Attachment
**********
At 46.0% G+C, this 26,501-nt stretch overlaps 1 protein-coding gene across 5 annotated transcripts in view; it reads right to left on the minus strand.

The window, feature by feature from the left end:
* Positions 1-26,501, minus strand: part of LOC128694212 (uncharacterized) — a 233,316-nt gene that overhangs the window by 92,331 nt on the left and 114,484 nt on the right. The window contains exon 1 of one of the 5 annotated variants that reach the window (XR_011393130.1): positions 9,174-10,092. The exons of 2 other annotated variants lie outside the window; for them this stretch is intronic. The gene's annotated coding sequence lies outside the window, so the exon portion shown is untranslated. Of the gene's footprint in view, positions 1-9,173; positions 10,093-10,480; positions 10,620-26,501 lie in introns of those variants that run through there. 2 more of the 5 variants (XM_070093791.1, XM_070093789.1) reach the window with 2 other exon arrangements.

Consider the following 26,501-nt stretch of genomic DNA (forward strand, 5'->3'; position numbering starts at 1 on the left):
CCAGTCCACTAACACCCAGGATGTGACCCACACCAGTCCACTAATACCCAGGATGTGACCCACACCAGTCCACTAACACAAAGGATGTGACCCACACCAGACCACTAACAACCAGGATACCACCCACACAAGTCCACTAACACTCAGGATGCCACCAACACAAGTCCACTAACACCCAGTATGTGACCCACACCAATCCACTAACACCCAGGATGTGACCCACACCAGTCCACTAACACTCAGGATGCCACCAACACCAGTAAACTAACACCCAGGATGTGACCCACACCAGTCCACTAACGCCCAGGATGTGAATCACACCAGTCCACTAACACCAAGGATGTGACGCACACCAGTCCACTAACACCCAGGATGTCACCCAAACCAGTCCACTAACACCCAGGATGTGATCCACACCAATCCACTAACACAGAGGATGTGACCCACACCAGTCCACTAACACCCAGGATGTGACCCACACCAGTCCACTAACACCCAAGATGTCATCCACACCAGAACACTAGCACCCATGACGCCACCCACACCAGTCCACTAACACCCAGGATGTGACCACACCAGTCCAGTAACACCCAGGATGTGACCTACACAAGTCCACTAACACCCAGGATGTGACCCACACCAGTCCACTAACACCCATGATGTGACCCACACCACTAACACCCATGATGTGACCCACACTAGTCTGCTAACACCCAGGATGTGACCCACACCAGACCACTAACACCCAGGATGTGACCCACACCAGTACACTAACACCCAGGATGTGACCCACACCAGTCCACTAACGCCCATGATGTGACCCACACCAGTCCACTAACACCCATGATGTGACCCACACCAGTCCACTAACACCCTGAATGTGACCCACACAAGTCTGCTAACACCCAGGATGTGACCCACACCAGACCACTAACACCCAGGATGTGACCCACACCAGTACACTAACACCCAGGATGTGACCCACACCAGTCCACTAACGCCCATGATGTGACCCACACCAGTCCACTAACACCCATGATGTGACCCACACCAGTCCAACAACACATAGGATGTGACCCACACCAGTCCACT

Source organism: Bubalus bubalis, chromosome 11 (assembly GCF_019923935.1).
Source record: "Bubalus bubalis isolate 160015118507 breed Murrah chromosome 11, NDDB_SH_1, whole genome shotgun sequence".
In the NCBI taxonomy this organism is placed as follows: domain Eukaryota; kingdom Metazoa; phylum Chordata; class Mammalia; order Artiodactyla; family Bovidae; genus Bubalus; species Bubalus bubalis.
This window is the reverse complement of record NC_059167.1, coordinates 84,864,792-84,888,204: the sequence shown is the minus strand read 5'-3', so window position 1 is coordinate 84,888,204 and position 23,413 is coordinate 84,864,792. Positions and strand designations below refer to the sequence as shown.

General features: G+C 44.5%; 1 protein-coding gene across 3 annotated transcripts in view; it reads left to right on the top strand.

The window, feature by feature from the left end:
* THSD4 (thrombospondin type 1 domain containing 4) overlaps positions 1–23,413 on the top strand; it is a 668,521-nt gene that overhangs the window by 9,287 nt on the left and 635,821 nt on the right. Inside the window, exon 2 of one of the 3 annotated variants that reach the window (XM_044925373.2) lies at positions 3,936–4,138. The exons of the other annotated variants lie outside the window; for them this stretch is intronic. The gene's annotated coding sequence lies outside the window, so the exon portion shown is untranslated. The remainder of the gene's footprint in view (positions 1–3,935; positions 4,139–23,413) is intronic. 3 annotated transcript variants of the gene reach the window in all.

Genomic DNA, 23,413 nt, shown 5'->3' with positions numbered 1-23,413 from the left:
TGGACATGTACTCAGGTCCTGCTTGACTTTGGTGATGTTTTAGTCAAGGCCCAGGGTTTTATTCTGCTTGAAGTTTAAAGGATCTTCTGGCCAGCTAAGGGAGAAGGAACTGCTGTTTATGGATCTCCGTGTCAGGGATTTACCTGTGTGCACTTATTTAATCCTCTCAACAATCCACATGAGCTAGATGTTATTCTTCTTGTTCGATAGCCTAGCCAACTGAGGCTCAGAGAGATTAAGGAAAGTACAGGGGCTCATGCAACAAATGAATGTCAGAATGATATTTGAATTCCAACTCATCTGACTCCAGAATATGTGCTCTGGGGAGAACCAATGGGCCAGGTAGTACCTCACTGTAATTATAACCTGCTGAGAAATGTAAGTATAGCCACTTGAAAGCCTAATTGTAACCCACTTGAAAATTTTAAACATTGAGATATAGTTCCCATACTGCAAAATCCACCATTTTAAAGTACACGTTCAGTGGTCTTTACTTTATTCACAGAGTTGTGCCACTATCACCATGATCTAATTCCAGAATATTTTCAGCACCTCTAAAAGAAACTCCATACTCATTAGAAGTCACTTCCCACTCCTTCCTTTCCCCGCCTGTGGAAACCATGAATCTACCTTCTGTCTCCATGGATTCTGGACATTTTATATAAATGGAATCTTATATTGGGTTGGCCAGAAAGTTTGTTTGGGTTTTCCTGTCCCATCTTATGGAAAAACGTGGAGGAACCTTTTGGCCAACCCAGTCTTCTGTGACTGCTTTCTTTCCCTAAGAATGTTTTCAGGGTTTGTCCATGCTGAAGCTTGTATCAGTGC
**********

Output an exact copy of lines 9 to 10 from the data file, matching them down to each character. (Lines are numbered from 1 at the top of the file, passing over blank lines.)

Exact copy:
This window is the reverse complement of record NC_059167.1, coordinates 84,864,792-84,888,204: the sequence shown is the minus strand read 5'-3', so window position 1 is coordinate 84,888,204 and position 23,413 is coordinate 84,864,792. Positions and strand designations below refer to the sequence as shown.

General features: G+C 44.5%; 1 protein-coding gene across 3 annotated transcripts in view; it reads left to right on the top strand.